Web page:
And nothing's changed since then. Buchwald's commentary still describes perfectly the federal No Child Left Behind Act (NCLB) and the state of Washington's awful WASL (Washington Assessment of Student Learning). Elected policy-makers willingly dump tax money on two failed school reform models.
Nationally, the costs associated with high-stakes tests required by NCLB will cost the states between $1.9 billion and $5 billion. Contracts with Riverside Publishers and Pearson Education Measurement tally up to $173 million just for the WASL. Ring up another $34.7 million for the ill-conceived 2006 WASL remediation caper (plus the Mesa, Ariz., buy-out trip for 190 teachers), and the direct WASL costs hits $207 million.
The indirect costs -- that is, lost instructional time, test preparation and administration for the WASL -- easily reach another $100 million. The starting point for all this excess arrived in 1993, when Gov. Booth Gardner, with irrational exuberance, initiated his educational package. It now approaches $1 billion and counting. Recently he recanted, saying that if we want school competitions, then we should hold a tournament.
The social costs of the WASL are enormous. Last year in Aberdeen, a child was verbally assaulted by his principal and teacher for not completing an inane WASL writing prompt: "You look out the window and see your principal flying by." Being a critical thinker, this youngster brilliantly said that such a statement was an insult to his principal and that he would not insult her. The psychological damage heaped on this child is a textbook case of WASL-induced trauma.
Art, music, health, physical education, industrial and vocational arts, American History and recess are being curtailed to make room for WASL preparation. The statewide WASL passage rates range by subgroups -- from under 5 percent for children in special education to 82 percent in grade 10 reading. The passage rate for minority students ranges between 20 percent and 30 percent. Since the WASL is failing at school reform, it is continuously refunded -- just as Buchwald observed.
There is no way to salvage the WASL monster. It's time to dump it. An entire generation of children has suffered enough. Get the teachers back in the classroom to do the job for which they were hired -- to teach. Stop funding the WASL. Dire Straits would call it "money for nothing."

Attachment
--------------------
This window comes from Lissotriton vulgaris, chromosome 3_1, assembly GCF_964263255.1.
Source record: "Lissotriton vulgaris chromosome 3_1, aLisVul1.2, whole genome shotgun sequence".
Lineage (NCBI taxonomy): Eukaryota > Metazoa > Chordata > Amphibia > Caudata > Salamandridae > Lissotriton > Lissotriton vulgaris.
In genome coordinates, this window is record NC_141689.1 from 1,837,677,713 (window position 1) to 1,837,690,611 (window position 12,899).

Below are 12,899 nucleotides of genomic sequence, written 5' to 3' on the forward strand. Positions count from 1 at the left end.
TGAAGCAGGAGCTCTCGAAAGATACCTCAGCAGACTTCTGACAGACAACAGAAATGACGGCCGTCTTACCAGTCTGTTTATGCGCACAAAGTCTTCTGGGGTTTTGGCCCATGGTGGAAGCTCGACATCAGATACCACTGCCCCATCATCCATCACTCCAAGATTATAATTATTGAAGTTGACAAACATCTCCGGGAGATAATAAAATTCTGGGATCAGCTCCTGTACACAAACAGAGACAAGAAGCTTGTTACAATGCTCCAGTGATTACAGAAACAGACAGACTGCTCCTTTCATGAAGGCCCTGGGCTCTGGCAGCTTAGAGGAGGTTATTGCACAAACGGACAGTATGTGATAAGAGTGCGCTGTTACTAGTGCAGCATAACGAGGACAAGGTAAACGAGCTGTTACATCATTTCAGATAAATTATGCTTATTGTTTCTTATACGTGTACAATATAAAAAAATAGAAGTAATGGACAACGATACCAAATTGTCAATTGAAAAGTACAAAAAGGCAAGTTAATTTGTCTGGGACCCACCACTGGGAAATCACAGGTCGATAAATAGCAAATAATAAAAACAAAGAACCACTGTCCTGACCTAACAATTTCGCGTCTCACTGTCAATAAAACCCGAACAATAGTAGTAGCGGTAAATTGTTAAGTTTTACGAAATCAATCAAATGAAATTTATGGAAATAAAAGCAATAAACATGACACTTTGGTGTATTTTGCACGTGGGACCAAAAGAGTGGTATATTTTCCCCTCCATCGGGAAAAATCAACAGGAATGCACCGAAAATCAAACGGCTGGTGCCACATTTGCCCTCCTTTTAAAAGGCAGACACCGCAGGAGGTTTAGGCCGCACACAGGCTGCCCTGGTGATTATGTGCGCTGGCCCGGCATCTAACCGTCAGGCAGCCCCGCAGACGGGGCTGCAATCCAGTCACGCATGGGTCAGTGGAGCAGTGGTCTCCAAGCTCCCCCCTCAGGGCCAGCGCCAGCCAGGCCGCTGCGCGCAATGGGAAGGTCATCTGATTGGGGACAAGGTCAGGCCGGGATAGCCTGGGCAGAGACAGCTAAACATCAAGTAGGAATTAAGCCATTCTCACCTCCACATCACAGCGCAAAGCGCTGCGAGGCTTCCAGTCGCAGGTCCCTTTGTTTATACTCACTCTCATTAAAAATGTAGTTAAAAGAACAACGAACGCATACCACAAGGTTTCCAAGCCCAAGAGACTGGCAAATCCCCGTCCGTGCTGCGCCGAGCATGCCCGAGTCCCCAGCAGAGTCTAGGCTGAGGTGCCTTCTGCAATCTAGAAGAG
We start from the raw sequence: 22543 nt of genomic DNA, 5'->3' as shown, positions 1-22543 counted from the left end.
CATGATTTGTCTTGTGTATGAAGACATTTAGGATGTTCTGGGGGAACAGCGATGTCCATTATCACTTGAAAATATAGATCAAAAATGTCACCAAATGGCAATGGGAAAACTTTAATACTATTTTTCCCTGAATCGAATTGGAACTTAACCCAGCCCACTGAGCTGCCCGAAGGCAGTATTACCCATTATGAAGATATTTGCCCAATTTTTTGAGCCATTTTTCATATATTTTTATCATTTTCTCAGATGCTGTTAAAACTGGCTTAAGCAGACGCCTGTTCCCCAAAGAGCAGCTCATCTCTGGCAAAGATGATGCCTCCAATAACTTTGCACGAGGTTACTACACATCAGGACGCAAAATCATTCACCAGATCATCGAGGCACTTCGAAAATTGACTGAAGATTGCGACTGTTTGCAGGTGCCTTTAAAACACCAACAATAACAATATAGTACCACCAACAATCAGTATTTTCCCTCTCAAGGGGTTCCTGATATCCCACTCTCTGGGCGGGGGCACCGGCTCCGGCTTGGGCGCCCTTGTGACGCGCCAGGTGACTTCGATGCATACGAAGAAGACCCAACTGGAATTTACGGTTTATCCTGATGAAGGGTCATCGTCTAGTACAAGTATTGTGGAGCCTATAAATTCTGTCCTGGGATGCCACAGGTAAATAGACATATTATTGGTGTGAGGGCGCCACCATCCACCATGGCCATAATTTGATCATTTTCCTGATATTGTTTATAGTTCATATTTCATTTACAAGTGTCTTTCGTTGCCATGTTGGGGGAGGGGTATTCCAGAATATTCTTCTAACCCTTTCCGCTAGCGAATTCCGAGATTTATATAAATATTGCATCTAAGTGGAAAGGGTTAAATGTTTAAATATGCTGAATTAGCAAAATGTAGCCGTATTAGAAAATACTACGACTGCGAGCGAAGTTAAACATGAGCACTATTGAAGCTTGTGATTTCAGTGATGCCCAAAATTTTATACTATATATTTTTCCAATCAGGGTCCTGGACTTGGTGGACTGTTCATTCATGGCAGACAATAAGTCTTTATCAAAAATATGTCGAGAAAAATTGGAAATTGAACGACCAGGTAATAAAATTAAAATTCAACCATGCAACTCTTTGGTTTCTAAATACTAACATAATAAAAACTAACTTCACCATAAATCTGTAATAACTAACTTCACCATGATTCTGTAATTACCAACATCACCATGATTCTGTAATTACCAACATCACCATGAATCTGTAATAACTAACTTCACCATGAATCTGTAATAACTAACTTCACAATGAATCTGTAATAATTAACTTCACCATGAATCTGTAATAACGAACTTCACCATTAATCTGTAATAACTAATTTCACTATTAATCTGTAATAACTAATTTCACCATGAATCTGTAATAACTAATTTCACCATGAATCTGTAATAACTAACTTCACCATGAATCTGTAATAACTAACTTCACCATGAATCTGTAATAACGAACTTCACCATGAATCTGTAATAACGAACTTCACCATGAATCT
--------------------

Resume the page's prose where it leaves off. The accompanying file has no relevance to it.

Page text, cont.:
Well, then, what would be some reasonable alternatives?
First, follow the state of Nebraska by not using high-stakes tests to punish children. That state uses a combination of valid tests (ITBS), local tests, student portfolios and local curriculum standards written at the "appropriate" level. Examine the state of Washington Grade Level Expectations (GLEs). They are a hodge-podge of statements that are inappropriate for most children and illustrate random learning events rather than a coordinated and sequential program.
Second, the state auditor and treasurer should fiscally analyze NCLB to determine if it costs Washington state more money to accept the federal pittance than to send it back.
Third, do no harm. Every standard must be field-tested in a variety of classrooms to determine the age and student developmental appropriateness before being implemented statewide.
Fourth, any discussion of statewide curriculum must be research-based. Where is it adopted? What achievement results have been shown? What are the strengths and weaknesses of that program? How much staff development is required to implement the program? Based on local needs assessments, local school districts should make program, textbook and curriculum decisions. Yes, this is diversity -- and when did curriculum diversity become a dirty word and centralization applauded?
Fifth, scuttle those clich & eacute;s, "world class," "global competition" and other jingoistic nonsense. What fourth grader is concerned about competing with kids from somewhere halfway around the world? Provide all children the best basic education that is appropriate to age and grade level.
Sixth, feedback from tests is a critical key to student learning. The WASL offers absolutely no useful feedback. To learn from any assessment, specific information must be given to each student and teacher as to what exactly was missed and why.
Seventh, the road to reform is riddled with the wrecks of bandwagons. Be cautious and demand credible evidence that any proposed program really impacts student achievement.
Donald C. Orlich is professor emeritus at
Washington State University. He is author of School Reform: The Great American Brain
Robbery and coauthor of Teaching Strategies:
A Guide to Effective Instruction. You can reach him via e-mail at firstname.lastname@example.org.